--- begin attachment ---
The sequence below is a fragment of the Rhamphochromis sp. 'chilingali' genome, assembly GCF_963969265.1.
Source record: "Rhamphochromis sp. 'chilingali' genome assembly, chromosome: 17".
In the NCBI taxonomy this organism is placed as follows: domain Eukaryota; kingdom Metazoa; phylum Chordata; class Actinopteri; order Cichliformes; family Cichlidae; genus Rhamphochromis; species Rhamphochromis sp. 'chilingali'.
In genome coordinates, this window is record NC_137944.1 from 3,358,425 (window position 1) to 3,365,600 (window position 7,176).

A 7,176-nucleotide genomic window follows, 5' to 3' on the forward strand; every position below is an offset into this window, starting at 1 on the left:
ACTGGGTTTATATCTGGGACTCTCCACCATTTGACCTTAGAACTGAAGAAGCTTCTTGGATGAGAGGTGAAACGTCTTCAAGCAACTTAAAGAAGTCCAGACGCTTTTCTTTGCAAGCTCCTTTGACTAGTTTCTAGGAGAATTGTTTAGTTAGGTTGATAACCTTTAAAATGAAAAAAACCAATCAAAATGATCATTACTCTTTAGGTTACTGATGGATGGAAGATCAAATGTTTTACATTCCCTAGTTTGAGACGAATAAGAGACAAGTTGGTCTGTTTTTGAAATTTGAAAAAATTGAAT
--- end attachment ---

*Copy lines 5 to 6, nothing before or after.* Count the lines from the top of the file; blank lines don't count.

A 7,176-nucleotide genomic window follows, 5' to 3' on the forward strand; every position below is an offset into this window, starting at 1 on the left:
ACTGGGTTTATATCTGGGACTCTCCACCATTTGACCTTAGAACTGAAGAAGCTTCTTGGATGAGAGGTGAAACGTCTTCAAGCAACTTAAAGAAGTCCAGACGCTTTTCTTTGCAAGCTCCTTTGACTAGTTTCTAGGAGAATTGTTTAGTTAGGTTGATAACCTTTAAAATGAAAAAAACCAATCAAAATGATCATTACTCTTTAGGTTACTGATGGATGGAAGATCAAATGTTTTACATTCCCTAGTTTGAGACGAATAAGAGACAAGTTGGTCTGTTTTTGAAATTTGAAAAAATTGAAT